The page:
In the midst of the COVID-19 health crisis, all of us are trying to do our best for the children in our lives — providing stability and a safe and caring home. But how do we best protect the 650 youth and young adults in Los Angeles County’s crowded juvenile facilities?
Last week, the Los Angeles County Board of Supervisors approved a motion directing all county agencies to update them on plans and efforts to address the impact of the coronavirus on people incarcerated in jail or juvenile halls. This follows a move the week prior by Presiding Judge Kevin C. Brazile of the Superior Court of Los Angeles County to expedite a process to release some pretrial individuals in Los Angeles County’s adult jails to protect against COVID-19.
A number of county agencies worked together to create a list of individuals for release, balancing the health needs of the jail population with the public safety needs of the community.
These are important leadership moves by the county supervisors and the presiding judge. But given the dramatic surge in COVID-19 cases in the days and weeks ahead, the need for speed and assertiveness of action is now paramount. The Superior Court, Los Angeles County District Attorney Jackie Lacey’s Office, and the Los Angeles County Probation Department must act with urgency and coordination to ensure equal protection, due process and safety to protect incarcerated youth.
If county authorities don’t act swiftly, the lives of these young people and the staff serving them will be at greater risk from the virus. Two L.A. County probation officers who work in one of the county’s juvenile halls have tested positive for the virus, and approximately 30 young people inside that hall are now under quarantine.
Los Angeles County has made good progress in recent years in reducing the number of incarcerated youth, but we still house more than any other county in the nation. Many of the young people held in the county’s two juvenile halls are not incarcerated for serious offenses, but for technical violations of probation and misdemeanors. Given the conditions in which they live — with limited access to soap and water, and shared bathrooms, mess halls and living quarters that make social distancing quite difficult — these young people are especially vulnerable to the viral spread.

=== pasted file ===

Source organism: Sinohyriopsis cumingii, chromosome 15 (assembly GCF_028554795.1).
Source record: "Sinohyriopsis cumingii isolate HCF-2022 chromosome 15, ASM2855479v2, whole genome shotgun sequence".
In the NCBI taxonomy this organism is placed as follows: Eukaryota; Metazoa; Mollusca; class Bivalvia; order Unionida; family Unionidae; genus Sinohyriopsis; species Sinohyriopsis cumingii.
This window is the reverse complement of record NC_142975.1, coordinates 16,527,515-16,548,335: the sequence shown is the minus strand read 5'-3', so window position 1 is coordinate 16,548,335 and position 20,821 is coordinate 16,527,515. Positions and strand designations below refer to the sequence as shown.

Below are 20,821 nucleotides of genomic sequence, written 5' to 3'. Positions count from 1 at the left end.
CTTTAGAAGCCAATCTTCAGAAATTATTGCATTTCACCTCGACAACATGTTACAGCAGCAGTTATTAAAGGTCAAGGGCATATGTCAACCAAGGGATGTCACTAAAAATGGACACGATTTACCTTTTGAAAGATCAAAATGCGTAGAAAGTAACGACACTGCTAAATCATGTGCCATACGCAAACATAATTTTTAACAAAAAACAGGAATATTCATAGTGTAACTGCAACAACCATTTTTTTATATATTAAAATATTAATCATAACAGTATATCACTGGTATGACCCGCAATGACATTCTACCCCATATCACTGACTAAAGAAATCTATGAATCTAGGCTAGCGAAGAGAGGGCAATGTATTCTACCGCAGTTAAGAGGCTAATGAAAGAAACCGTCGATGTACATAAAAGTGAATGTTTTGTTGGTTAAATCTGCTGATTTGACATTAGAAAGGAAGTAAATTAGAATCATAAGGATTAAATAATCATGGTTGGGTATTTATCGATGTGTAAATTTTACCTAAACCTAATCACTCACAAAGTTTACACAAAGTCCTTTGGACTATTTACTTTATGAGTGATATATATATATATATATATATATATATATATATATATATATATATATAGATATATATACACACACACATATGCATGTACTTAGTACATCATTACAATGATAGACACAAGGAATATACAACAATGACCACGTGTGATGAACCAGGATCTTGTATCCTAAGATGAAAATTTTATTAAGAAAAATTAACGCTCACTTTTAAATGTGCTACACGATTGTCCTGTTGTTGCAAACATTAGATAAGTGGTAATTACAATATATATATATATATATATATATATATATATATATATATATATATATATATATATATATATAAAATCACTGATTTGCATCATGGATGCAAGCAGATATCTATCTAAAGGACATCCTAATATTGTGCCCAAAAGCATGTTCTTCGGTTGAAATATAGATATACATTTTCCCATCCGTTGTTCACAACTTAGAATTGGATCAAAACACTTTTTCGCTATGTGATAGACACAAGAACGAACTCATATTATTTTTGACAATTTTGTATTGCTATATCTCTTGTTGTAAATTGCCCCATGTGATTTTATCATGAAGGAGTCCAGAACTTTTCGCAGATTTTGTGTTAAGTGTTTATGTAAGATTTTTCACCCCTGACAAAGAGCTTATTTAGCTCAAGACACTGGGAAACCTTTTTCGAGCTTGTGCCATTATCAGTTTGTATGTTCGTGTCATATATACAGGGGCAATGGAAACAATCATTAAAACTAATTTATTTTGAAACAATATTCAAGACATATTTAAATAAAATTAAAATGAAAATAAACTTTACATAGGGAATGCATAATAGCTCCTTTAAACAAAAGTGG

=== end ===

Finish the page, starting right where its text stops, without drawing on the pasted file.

Without urgent action, COVID-19 could spread in the county’s crowded juvenile halls and probation camps – with consequences for people both inside and outside the jails’ walls. When probation officers and staff members get infected, they will bring the virus home to their families and communities. Some of the incarcerated youth and the probation staff will then require hospital care at a moment when our county’s health care system is enormously strained.
That’s why our foundations are joining with public health experts such as Dr. Muntu Davis, Los Angeles County Health Officer, to urge action before it’s too late. The bottom line: the county must release as many youth as possible from Los Angeles County’s youth jails, and ensure they have the medical and re-entry help they need when they return home. Hundreds of incarcerated young people in Los Angeles County who pose no threat to the public can safely be released to their families and communities right now.
The Superior Court, the District Attorney’s Office, and the Probation Department have taken some important first steps in this crisis to protect public health and ensure fair and equal justice. Now, it’s time to take bolder and accelerated action to protect some of our most vulnerable youth.
Shane Murphy Goldsmith is president and CEO of the Liberty Hill Foundation and a member of the Los Angeles Police Commission. Dr. Robert K. Ross is president and CEO of The California Endowment and Chair of the Los Angeles County Alternatives to Incarceration Work Group.
Note: Liberty Hill Foundation and The California Endowment are funders of The Chronicle of Social Change’s parent organization, Fostering Media Connections. See our editorial independence policy for more information.